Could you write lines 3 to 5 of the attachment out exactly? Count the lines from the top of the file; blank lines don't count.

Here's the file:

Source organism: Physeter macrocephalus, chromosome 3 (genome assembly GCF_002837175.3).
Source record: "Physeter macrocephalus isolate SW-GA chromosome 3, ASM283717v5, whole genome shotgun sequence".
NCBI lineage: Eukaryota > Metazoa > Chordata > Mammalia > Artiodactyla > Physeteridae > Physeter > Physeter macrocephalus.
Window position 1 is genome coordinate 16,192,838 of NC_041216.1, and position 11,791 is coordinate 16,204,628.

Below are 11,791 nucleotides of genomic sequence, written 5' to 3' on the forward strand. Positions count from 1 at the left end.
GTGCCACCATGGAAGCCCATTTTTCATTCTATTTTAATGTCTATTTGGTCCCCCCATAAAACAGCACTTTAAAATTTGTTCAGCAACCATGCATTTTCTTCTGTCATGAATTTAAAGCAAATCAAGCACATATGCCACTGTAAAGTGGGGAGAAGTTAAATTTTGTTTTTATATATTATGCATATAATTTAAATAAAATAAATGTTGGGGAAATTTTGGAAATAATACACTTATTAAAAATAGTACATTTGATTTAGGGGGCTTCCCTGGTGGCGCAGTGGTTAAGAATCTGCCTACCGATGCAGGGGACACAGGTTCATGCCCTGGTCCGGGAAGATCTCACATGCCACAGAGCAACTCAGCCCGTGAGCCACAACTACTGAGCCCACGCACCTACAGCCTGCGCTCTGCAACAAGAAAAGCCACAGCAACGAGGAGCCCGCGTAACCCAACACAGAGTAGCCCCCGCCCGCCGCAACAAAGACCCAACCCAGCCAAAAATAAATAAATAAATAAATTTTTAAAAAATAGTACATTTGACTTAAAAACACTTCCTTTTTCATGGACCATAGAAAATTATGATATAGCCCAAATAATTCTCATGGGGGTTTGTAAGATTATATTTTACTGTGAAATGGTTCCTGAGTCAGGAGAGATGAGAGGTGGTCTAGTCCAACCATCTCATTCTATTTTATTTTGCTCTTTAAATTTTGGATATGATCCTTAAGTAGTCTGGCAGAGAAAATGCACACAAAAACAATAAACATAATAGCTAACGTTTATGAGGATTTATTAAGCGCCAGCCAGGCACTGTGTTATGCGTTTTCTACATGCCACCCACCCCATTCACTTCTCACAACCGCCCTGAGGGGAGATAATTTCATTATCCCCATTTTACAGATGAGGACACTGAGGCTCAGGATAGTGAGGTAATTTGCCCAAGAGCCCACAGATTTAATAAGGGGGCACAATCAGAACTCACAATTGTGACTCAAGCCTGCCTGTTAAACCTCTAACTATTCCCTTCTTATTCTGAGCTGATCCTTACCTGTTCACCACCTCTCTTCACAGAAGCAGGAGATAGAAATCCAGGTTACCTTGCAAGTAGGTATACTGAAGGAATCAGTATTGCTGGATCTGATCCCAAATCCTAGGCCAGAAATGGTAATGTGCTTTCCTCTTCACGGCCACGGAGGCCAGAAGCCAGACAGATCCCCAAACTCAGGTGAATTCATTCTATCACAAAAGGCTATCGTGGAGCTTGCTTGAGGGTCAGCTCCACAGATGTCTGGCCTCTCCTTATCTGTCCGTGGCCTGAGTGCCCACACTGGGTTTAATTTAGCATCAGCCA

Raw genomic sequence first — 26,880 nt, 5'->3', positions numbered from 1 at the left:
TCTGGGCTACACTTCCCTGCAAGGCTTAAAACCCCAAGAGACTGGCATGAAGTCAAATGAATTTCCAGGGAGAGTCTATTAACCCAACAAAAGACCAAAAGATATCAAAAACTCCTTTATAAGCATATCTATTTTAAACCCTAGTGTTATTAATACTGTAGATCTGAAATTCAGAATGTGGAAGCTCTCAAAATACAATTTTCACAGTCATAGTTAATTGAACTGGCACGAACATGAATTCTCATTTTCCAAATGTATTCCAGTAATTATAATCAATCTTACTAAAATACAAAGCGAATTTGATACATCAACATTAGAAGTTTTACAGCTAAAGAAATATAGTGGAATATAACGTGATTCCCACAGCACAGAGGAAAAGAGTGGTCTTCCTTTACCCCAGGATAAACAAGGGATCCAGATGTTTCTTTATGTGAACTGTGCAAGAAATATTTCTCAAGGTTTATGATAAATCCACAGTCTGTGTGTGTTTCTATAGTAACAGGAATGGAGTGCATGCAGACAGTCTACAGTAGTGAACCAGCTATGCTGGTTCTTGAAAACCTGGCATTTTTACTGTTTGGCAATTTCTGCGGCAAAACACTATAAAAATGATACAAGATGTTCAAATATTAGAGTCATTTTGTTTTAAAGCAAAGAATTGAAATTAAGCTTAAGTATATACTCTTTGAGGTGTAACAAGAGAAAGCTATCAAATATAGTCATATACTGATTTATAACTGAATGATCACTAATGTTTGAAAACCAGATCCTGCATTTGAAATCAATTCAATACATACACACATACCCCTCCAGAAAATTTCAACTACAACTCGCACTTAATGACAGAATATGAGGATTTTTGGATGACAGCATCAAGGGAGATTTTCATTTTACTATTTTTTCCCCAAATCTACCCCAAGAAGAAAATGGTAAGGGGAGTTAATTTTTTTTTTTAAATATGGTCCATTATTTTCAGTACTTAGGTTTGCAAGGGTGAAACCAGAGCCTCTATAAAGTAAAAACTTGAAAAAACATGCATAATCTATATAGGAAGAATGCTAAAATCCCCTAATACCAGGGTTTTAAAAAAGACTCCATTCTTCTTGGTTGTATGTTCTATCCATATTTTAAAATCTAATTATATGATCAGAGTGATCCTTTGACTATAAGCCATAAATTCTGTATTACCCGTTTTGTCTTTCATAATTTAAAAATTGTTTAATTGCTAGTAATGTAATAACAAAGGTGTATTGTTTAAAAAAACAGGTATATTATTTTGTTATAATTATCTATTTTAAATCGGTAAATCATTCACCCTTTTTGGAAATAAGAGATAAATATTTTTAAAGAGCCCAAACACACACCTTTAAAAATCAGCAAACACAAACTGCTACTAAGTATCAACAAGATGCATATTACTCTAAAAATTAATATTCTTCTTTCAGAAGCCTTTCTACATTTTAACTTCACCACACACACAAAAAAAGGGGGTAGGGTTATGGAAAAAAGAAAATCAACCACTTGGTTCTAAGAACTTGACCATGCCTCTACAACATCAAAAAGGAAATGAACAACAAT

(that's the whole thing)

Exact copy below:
NCBI lineage: Eukaryota > Metazoa > Chordata > Mammalia > Artiodactyla > Physeteridae > Physeter > Physeter macrocephalus.
Window position 1 is genome coordinate 16,192,838 of NC_041216.1, and position 11,791 is coordinate 16,204,628.

Below are 11,791 nucleotides of genomic sequence, written 5' to 3' on the forward strand. Positions count from 1 at the left end.